This week we reach, once again, Beltane, one of the two great Celtic Fire
Festivals, on 1 May. On Beltane our Celtic ancestors welcomed with fire,
in honour of the sun, the start of summer. Since 1988 the Beltane Fire
Festival was revived on Calton Hill in the Scottish Capital, Edinburgh,
and over recent years attracted some 15,000 people, from all over the
world, to watch the colourful spectacle of fire-juggling acts, dance
performers and musicians which echoed our forebear's welcome to the sun
and new life. But last month the demands of the Edinburgh City Fathers led
to the cancellation of the 2003 Beltane Calton Hill celebrations, instead
the organisers are to celebrate Beltane in Edinburgh's Venue nightclub.
Not quite the same!
In her splendid four volume series 'The Silver Bough' F Marion McNeill in
volume four 'The Local Festivals of Scotland' published in 1968 described
the, then, Beltane Rites in Edinburgh :-
' Arthur's Seat, a hill of over 800 feet, behind the Palace of
Holyroodhouse, is one of the traditional sites on which our pre-Christian
forebears were accustomed to light their Beltane fires at sunrise on the
first day of May, to hail the coming of summer and to encourage by mimetic
magic the renewal of the food supply.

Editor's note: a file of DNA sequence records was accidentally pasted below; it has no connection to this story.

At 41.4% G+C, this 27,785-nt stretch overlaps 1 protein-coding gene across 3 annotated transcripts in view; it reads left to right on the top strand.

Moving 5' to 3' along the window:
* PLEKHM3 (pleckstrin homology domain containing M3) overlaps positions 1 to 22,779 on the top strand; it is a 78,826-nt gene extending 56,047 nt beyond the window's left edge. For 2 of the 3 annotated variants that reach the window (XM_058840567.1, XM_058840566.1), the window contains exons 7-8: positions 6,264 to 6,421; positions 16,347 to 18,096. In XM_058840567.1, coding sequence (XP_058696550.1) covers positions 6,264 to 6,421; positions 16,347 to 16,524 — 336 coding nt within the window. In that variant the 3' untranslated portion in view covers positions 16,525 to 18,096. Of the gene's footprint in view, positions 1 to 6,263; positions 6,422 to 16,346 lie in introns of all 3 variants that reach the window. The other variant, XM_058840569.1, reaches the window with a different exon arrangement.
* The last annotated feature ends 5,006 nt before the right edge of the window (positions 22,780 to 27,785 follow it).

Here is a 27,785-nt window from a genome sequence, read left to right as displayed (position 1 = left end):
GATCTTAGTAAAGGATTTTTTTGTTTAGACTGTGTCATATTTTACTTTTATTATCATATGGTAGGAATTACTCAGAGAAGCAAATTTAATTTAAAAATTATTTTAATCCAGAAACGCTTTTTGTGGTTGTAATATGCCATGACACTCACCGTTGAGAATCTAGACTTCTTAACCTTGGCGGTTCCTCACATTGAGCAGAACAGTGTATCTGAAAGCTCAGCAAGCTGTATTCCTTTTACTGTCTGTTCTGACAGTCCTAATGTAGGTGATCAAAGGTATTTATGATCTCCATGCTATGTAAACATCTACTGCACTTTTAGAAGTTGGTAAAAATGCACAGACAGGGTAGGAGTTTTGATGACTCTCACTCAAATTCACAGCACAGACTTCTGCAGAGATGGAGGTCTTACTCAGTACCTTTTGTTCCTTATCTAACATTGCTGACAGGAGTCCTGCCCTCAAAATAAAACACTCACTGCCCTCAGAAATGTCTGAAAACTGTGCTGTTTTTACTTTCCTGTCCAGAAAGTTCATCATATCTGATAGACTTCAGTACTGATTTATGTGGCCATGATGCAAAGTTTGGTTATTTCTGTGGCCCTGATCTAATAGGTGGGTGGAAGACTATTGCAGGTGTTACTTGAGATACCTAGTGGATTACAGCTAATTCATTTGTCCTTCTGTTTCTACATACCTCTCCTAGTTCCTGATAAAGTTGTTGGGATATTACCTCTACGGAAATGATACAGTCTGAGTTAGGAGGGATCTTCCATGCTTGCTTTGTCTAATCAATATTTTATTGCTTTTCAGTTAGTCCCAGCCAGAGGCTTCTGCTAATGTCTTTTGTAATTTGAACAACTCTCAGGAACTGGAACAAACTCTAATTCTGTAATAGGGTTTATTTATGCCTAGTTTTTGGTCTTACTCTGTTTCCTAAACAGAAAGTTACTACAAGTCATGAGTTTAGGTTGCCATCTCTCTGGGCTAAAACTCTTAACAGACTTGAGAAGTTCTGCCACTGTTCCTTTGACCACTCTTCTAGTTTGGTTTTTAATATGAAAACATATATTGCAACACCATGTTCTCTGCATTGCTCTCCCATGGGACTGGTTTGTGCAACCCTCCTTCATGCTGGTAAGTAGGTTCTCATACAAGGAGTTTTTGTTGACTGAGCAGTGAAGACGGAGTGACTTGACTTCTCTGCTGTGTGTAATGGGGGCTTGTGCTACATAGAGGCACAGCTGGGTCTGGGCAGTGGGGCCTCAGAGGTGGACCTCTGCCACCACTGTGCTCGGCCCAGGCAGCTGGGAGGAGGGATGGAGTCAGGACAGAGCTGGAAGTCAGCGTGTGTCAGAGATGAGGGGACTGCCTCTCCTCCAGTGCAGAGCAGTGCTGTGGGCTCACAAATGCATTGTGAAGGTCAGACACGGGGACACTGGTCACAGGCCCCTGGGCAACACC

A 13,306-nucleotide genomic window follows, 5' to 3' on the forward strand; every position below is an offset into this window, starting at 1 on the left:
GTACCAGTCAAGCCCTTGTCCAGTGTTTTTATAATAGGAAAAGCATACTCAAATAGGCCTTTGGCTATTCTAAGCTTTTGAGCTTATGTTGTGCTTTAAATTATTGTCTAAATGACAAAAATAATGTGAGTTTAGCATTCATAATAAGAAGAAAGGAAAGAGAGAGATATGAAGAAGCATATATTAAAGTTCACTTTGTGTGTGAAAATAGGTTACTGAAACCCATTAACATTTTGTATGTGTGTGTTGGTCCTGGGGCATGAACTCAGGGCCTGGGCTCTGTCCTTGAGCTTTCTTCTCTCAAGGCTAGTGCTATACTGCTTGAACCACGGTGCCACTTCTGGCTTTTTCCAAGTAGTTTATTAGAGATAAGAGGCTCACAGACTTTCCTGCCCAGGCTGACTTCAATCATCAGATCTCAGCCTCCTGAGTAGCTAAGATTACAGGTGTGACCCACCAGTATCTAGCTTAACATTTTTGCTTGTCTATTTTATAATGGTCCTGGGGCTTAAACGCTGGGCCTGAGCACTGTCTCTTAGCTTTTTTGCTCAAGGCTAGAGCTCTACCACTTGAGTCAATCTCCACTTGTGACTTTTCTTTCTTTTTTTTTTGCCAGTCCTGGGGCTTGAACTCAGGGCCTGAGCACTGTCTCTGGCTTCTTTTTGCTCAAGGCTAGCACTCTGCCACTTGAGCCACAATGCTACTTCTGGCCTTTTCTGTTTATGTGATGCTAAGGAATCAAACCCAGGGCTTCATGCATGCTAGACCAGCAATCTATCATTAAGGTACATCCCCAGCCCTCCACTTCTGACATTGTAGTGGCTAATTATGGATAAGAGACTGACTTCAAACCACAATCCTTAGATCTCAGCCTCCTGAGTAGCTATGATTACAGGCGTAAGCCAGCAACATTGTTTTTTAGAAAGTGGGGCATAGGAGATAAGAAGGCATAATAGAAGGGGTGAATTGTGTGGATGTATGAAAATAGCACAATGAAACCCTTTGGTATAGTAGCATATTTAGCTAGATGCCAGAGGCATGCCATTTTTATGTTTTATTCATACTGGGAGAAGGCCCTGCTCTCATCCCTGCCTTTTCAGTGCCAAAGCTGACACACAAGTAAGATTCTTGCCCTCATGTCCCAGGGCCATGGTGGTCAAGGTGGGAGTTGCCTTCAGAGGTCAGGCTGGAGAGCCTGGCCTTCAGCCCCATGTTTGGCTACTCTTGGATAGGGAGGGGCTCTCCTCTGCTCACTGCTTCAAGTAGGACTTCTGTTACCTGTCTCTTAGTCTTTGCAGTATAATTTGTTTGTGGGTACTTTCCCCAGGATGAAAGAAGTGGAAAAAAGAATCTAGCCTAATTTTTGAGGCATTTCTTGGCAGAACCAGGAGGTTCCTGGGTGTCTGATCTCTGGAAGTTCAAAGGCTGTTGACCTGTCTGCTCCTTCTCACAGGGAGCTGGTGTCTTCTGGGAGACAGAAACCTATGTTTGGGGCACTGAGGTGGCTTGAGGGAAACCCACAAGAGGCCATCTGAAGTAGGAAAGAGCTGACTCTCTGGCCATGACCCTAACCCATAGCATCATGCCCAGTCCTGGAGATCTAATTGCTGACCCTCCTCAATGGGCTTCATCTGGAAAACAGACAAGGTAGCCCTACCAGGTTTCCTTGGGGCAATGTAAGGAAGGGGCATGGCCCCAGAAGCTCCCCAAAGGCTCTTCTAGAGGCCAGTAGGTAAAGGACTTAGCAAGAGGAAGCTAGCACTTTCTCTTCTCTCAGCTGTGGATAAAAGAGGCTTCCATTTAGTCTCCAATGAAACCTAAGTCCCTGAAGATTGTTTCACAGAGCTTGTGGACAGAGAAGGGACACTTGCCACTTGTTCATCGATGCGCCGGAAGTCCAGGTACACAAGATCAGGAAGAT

"For the growth of vegetation, not only sunshine, but moisture is
necessary; hence not only fire but water had its place in the Beltane
ritual. To the Druids, the most sacred of all water forms was dew, and to
the dew of Beltane morning they attributed special virtue, gathering it
before dawn in stones hollowed out for that purpose. May dew, in a word
was the 'holy water' of the Druids. Those on whom it was sprinkled were
assured of health and happiness and tradition has it, where young women
were concerned, of beauty as well, throughout the ensuing year."
To this day, all over Scotland numbers of young girls rise before dawn on
the first of May and go out to meadow or hillside to bathe their faces in
the dew. Arthur's Seat is a favourite meeting-place, and nearby is St
Anthony's Well to which many resort to "wish a wish" on this auspicious
day. This picturesque survival of the old pagan rites, together with the
Christian service on the summit of the hill, draws hundreds of people to
the site. As dawn approaches, numbers of young girls dally on the slopes
of Arthur's Seat, laughing and chattering as they perform the immemorial
rite, and are regarded with amused tolerance by the majority of
the arrivals as they climb to the summit to join in the Sunrise service.'
We cannot guarantee the outcome of washing your face in the May morning
dew but can guarantee the tastiness of this week's recipe, a great
Scottish dish to celebrate Beltane - Rumbledethumps. Traditionally this
potato and cabbage based dish is a main course in itself but it can also
be served as an accompaniment to roasts and stews.
Ingredients : 1 lb (500 g) potatoes, cooked and mashed; 1 lb (500 g)
cabbage, cooked; 2 oz (50 g) butter; 1 medium onion, finely chopped; 2
oz (50 g) grated cheese; some chopped chives
Melt the butter in a large pan and add the onion. Cook gently for five
minutes without browning. Add potatoes, chives and cabbage and mix
together. Season well and put into a pie dish. Cover with cheese and brown
under the grill or in the oven. Serve hot.